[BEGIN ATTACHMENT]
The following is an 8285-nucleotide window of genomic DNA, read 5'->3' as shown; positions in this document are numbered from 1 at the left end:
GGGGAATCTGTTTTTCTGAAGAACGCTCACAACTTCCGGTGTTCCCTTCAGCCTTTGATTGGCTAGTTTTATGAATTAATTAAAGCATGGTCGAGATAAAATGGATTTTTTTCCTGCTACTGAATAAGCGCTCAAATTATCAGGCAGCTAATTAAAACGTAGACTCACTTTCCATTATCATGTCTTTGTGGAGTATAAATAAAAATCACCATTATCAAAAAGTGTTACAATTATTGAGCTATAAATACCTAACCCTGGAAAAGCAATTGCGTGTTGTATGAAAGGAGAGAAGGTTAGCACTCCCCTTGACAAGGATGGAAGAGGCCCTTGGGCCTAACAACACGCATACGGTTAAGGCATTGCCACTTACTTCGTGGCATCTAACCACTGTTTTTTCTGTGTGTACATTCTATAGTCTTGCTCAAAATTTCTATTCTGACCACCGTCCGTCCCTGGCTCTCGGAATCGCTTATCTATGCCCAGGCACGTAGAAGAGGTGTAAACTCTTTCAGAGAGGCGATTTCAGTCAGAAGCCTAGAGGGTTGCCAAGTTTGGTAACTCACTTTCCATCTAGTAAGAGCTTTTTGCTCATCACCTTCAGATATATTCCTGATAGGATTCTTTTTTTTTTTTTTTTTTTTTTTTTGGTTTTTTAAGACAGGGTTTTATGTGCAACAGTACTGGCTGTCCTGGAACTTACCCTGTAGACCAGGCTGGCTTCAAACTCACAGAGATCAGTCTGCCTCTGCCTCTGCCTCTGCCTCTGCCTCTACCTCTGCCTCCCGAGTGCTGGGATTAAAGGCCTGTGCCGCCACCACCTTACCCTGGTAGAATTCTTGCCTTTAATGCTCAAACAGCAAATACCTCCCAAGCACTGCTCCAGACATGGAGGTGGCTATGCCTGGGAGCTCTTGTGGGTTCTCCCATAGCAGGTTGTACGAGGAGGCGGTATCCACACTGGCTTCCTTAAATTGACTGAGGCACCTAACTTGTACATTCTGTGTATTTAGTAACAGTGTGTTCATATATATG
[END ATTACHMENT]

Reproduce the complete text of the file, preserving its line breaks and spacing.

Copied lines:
The following is an 8285-nucleotide window of genomic DNA, read 5'->3' as shown; positions in this document are numbered from 1 at the left end:
GGGGAATCTGTTTTTCTGAAGAACGCTCACAACTTCCGGTGTTCCCTTCAGCCTTTGATTGGCTAGTTTTATGAATTAATTAAAGCATGGTCGAGATAAAATGGATTTTTTTCCTGCTACTGAATAAGCGCTCAAATTATCAGGCAGCTAATTAAAACGTAGACTCACTTTCCATTATCATGTCTTTGTGGAGTATAAATAAAAATCACCATTATCAAAAAGTGTTACAATTATTGAGCTATAAATACCTAACCCTGGAAAAGCAATTGCGTGTTGTATGAAAGGAGAGAAGGTTAGCACTCCCCTTGACAAGGATGGAAGAGGCCCTTGGGCCTAACAACACGCATACGGTTAAGGCATTGCCACTTACTTCGTGGCATCTAACCACTGTTTTTTCTGTGTGTACATTCTATAGTCTTGCTCAAAATTTCTATTCTGACCACCGTCCGTCCCTGGCTCTCGGAATCGCTTATCTATGCCCAGGCACGTAGAAGAGGTGTAAACTCTTTCAGAGAGGCGATTTCAGTCAGAAGCCTAGAGGGTTGCCAAGTTTGGTAACTCACTTTCCATCTAGTAAGAGCTTTTTGCTCATCACCTTCAGATATATTCCTGATAGGATTCTTTTTTTTTTTTTTTTTTTTTTTTTGGTTTTTTAAGACAGGGTTTTATGTGCAACAGTACTGGCTGTCCTGGAACTTACCCTGTAGACCAGGCTGGCTTCAAACTCACAGAGATCAGTCTGCCTCTGCCTCTGCCTCTGCCTCTGCCTCTACCTCTGCCTCCCGAGTGCTGGGATTAAAGGCCTGTGCCGCCACCACCTTACCCTGGTAGAATTCTTGCCTTTAATGCTCAAACAGCAAATACCTCCCAAGCACTGCTCCAGACATGGAGGTGGCTATGCCTGGGAGCTCTTGTGGGTTCTCCCATAGCAGGTTGTACGAGGAGGCGGTATCCACACTGGCTTCCTTAAATTGACTGAGGCACCTAACTTGTACATTCTGTGTATTTAGTAACAGTGTGTTCATATATATG